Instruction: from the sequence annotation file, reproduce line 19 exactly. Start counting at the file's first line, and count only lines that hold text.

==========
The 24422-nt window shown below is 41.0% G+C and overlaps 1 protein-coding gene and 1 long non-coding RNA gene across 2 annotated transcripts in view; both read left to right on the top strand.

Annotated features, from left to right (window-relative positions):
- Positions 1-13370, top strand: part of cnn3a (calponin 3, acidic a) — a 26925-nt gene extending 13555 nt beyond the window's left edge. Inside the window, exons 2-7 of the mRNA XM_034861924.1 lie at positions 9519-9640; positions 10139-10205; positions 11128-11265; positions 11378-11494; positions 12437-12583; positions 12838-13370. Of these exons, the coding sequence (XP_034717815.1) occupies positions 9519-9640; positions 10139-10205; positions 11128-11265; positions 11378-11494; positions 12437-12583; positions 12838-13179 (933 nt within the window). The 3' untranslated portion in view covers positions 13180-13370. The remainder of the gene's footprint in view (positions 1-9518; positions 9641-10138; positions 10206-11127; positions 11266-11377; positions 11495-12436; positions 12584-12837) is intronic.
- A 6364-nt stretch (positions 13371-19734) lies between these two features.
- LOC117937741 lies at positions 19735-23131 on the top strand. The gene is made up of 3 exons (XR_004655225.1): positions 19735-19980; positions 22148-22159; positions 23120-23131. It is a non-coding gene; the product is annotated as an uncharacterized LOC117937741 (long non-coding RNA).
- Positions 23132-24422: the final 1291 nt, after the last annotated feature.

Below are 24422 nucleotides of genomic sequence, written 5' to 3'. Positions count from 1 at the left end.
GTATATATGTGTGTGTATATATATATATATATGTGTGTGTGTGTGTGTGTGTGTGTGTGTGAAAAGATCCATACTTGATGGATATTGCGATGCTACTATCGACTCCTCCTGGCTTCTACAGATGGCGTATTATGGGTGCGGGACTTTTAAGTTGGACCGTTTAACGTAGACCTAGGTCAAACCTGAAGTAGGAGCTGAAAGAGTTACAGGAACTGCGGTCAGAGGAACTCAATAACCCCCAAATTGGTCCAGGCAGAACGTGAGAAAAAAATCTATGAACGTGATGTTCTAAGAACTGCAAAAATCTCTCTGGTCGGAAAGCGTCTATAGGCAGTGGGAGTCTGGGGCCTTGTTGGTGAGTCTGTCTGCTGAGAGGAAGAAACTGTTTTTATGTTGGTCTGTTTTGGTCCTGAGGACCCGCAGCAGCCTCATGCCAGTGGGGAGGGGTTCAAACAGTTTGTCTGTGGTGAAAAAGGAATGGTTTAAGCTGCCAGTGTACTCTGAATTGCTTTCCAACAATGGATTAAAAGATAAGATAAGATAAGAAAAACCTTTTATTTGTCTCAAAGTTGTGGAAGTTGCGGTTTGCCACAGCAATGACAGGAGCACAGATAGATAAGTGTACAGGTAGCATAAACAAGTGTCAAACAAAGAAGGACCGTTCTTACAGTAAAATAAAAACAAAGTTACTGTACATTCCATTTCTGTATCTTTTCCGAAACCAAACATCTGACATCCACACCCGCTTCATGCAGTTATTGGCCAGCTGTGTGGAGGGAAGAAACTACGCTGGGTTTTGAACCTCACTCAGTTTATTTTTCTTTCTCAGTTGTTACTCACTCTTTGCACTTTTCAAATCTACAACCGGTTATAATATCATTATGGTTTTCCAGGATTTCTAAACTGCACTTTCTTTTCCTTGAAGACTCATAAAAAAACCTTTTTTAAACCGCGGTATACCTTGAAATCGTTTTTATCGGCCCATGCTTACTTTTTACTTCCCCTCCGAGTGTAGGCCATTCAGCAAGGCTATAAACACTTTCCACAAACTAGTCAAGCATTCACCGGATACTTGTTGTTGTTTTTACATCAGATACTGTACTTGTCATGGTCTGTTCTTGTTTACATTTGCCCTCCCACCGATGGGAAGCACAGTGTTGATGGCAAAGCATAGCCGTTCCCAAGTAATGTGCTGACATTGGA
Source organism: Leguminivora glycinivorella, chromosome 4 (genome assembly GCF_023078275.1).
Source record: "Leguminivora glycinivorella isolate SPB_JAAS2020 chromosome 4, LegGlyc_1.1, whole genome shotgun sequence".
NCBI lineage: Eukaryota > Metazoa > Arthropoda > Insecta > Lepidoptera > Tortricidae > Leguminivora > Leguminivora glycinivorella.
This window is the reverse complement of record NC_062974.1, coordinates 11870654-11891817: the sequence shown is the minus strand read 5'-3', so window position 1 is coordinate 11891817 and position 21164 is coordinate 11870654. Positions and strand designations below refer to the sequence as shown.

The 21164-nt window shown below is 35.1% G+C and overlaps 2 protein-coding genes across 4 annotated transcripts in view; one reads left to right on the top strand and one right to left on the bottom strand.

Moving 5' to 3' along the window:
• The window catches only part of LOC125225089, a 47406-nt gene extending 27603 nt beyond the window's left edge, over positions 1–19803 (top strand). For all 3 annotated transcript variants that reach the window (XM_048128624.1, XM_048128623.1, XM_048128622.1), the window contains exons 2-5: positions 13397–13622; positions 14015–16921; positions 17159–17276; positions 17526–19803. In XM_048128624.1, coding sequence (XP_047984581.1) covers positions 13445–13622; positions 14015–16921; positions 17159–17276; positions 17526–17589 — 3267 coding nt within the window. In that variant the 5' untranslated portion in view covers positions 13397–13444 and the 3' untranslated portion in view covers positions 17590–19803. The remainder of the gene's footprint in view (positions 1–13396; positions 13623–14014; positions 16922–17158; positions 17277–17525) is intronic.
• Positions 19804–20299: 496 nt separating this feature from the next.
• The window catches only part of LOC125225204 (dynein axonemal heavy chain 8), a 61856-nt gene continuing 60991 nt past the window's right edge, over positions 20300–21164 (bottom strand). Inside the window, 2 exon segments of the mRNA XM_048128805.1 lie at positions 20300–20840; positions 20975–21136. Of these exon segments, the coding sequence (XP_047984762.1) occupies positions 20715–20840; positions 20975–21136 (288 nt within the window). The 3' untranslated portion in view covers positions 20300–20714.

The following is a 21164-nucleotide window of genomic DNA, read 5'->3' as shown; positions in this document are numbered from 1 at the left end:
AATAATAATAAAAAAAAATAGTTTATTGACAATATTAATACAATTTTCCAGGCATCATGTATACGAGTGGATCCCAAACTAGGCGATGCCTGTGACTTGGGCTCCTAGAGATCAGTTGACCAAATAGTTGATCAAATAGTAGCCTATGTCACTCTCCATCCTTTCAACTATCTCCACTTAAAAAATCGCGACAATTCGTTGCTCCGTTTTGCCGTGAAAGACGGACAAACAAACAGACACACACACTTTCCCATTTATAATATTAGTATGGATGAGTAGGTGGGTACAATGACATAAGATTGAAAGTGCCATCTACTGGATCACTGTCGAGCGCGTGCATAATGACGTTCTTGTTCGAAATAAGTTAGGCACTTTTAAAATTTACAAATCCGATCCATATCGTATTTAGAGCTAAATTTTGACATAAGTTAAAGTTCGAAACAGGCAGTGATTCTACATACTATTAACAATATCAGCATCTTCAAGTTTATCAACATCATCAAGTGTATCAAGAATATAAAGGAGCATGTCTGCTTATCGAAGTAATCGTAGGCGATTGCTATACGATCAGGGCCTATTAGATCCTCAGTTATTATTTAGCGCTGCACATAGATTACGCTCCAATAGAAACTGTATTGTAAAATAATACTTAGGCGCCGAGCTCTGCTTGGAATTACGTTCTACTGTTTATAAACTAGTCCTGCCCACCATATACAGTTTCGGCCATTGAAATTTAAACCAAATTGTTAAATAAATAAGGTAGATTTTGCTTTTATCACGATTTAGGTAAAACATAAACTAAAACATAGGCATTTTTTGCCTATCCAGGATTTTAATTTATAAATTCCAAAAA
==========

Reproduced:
AATAATAATAAAAAAAAATAGTTTATTGACAATATTAATACAATTTTCCAGGCATCATGTATACGAGTGGATCCCAAACTAGGCGATGCCTGTGACTTGGGCTCCTAGAGATCAGTTGACCAAATAGTTGATCAAATAGTAGCCTATGTCACTCTCCATCCTTTCAACTATCTCCACTTAAAAAATCGCGACAATTCGTTGCTCCGTTTTGCCGTGAAAGACGGACAAACAAACAGACACACACACTTTCCCATTTATAATATTAGTATGGATGAGTAGGTGGGTACAATGACATAAGATTGAAAGTGCCATCTACTGGATCACTGTCGAGCGCGTGCATAATGACGTTCTTGTTCGAAATAAGTTAGGCACTTTTAAAATTTACAAATCCGATCCATATCGTATTTAGAGCTAAATTTTGACATAAGTTAAAGTTCGAAACAGGCAGTGATTCTACATACTATTAACAATATCAGCATCTTCAAGTTTATCAACATCATCAAGTGTATCAAGAATATAAAGGAGCATGTCTGCTTATCGAAGTAATCGTAGGCGATTGCTATACGATCAGGGCCTATTAGATCCTCAGTTATTATTTAGCGCTGCACATAGATTACGCTCCAATAGAAACTGTATTGTAAAATAATACTTAGGCGCCGAGCTCTGCTTGGAATTACGTTCTACTGTTTATAAACTAGTCCTGCCCACCATATACAGTTTCGGCCATTGAAATTTAAACCAAATTGTTAAATAAATAAGGTAGATTTTGCTTTTATCACGATTTAGGTAAAACATAAACTAAAACATAGGCATTTTTTGCCTATCCAGGATTTTAATTTATAAATTCCAAAAA